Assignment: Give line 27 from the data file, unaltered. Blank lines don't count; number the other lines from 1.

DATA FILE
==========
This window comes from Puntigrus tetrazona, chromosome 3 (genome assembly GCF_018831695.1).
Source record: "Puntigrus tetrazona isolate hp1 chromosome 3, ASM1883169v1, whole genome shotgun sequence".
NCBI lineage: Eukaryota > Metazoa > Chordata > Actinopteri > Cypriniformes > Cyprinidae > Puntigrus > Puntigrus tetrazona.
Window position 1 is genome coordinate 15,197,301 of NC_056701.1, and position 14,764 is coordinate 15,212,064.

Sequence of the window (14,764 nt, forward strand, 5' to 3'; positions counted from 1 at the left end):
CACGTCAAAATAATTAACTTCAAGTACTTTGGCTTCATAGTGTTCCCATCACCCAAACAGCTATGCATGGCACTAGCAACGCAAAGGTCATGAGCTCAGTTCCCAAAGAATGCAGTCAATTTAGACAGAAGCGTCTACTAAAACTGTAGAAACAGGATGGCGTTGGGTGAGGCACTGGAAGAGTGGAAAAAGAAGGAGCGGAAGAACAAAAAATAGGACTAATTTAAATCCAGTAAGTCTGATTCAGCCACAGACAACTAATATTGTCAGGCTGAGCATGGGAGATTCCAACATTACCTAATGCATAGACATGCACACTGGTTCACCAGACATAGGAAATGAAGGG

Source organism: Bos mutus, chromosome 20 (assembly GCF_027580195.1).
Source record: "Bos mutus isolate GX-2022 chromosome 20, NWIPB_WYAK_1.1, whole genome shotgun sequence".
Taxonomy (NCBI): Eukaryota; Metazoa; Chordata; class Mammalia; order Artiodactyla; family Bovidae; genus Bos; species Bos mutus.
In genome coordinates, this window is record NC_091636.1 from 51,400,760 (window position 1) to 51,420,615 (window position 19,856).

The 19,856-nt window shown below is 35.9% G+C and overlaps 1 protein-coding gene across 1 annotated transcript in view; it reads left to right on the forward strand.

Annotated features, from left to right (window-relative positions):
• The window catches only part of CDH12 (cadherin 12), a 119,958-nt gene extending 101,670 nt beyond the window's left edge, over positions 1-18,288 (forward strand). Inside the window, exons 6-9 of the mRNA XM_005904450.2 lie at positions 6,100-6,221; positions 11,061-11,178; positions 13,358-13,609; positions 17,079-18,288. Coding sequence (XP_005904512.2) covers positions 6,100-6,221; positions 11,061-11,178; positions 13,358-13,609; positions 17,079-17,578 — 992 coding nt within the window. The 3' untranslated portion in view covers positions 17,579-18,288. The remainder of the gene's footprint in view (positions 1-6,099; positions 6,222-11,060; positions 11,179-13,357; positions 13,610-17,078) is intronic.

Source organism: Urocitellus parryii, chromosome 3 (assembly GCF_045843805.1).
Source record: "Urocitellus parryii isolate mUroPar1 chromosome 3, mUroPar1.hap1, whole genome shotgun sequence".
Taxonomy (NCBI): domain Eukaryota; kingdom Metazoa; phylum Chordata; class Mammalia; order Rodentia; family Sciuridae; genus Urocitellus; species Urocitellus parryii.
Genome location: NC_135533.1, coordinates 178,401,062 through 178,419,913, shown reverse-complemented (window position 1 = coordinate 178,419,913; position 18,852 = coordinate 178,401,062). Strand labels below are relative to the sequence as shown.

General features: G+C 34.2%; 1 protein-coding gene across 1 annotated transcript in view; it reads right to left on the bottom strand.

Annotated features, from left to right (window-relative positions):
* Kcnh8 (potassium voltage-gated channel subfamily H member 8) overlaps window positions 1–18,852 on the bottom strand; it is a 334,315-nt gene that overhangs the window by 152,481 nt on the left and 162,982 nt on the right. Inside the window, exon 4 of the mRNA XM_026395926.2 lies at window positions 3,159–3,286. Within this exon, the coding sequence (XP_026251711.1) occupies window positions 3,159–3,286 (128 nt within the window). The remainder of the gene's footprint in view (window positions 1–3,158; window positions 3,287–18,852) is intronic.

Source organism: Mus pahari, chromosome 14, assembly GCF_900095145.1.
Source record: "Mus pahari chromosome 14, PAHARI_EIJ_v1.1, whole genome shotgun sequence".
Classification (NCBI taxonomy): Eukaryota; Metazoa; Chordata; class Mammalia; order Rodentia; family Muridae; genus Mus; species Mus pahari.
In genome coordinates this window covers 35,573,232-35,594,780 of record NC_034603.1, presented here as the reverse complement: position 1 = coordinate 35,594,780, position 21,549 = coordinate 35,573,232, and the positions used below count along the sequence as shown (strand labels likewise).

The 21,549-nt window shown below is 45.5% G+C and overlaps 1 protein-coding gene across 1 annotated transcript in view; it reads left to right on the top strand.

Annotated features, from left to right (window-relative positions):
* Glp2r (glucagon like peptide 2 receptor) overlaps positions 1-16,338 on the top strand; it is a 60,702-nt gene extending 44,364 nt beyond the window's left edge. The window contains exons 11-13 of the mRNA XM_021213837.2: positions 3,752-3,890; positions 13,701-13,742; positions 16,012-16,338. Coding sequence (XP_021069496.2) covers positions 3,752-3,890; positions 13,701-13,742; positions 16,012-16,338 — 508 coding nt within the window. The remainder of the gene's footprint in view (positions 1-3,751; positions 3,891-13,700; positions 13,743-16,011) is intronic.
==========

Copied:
* Glp2r (glucagon like peptide 2 receptor) overlaps positions 1-16,338 on the top strand; it is a 60,702-nt gene extending 44,364 nt beyond the window's left edge. The window contains exons 11-13 of the mRNA XM_021213837.2: positions 3,752-3,890; positions 13,701-13,742; positions 16,012-16,338. Coding sequence (XP_021069496.2) covers positions 3,752-3,890; positions 13,701-13,742; positions 16,012-16,338 — 508 coding nt within the window. The remainder of the gene's footprint in view (positions 1-3,751; positions 3,891-13,700; positions 13,743-16,011) is intronic.